Date: September 13, 2014
Source: Temple University
Summary:Adults who were abused or neglected as children are known to have poorer health, but adults who tend to focus on and accept their reactions to the present moment -- or are mindful -- report having better health, regardless of their childhood adversity. These findings, to be published in the October issue of Preventive Medicine, are based on the first study ever conducted to examine the relationship between childhood adversity, mindfulness, and health.
Adults who were abused or neglected as children are known to have poorer health, but adults who tend to focus on and accept their reactions to the present moment—or are mindful—report having better health, regardless of their childhood adversity, researchers report.
Led by Robert Whitaker, professor of public health and pediatrics at Temple University, the researchers surveyed 2,160 adults working in Head Start, the nation's largest federally-funded early childhood education program.
Survey respondents, who worked in 66 Pennsylvania Head Start programs, were asked if they experienced any of eight types of childhood adversity, such as being abused or having a parent with alcoholism or drug addiction. In addition, respondents were asked questions about their current health, as well their mindfulness, meaning their tendency in daily life to pay attention to what is happening in the moment and to be aware of and accepting of their thoughts and feelings.
Nearly one-fourth of those surveyed reported three or more types of adverse childhood experiences, and almost 30 percent reported having three or more stress-related health conditions like depression, headache, or back pain, noted the researchers. However, the risk of having multiple health conditions was nearly 50 percent lower among those with the highest level of mindfulness compared to those with the lowest. This was true even for those who had multiple types of childhood adversity.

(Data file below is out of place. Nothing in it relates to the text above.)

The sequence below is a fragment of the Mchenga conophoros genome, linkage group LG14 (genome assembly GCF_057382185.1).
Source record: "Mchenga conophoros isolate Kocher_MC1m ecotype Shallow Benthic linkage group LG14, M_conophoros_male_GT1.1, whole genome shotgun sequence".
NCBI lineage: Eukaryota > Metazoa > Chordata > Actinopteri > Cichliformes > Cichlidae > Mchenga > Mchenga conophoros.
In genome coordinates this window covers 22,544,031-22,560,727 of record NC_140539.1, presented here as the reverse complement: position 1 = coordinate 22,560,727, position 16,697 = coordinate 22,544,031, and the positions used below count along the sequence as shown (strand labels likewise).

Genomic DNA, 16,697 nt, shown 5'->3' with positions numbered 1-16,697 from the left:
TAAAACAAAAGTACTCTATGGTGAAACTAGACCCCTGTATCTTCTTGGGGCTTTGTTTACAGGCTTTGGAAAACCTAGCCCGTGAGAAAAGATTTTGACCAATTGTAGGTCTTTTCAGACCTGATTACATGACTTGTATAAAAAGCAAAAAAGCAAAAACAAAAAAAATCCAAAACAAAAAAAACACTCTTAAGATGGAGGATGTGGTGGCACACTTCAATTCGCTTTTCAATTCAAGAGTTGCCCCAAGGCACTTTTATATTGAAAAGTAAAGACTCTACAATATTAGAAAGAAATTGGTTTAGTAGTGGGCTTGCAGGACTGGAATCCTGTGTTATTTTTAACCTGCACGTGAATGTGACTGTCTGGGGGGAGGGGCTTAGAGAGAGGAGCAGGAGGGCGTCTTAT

Regardless of the amount of childhood adversity, those who were more mindful also reported significantly better health behaviors, like getting enough sleep, and better functioning, such as having fewer days per month when they felt poorly -- either mentally or physically, said Whitaker.
"Our results suggest that mindfulness may provide some resilience against the poor adult health outcomes that often result from childhood trauma," he said. "Mindfulness training may help adults, including those with a history of childhood trauma, to improve their own well-being and be more effective with children."
While many smaller studies have shown that learning mindfulness practices like meditation can improve psychological and physical symptoms such as depression and pain, more research is needed to see if interventions to increase mindfulness can improve the health and functioning of those who have had adverse childhood experiences, Whitaker said.
With nearly two-thirds of U.S. adults reporting one or more types of adverse childhood experiences, Whitaker noted that "mindfulness practices could be a promising way to reduce the high costs to our society that result from the trauma adults experienced during childhood."
The findings are a follow-up to the researchers' previous study which found that women working in Head Start programs reported higher than expected levels of physical and mental health problems. That study was published in 2013 in the journal Preventing Chronic Disease.
The above story is based on materials provided by Temple University. Note: Materials may be edited for content and length.
Robert C. Whitaker, Tracy Dearth-Wesley, Rachel A. Gooze, Brandon D. Becker, Kathleen C. Gallagher, Bruce S. McEwen. (2014). Adverse childhood experiences, dispositional mindfulness, and adult health. Preventive Medicine; 67: 147 DOI: 10.1016/j.ypmed.2014.07.029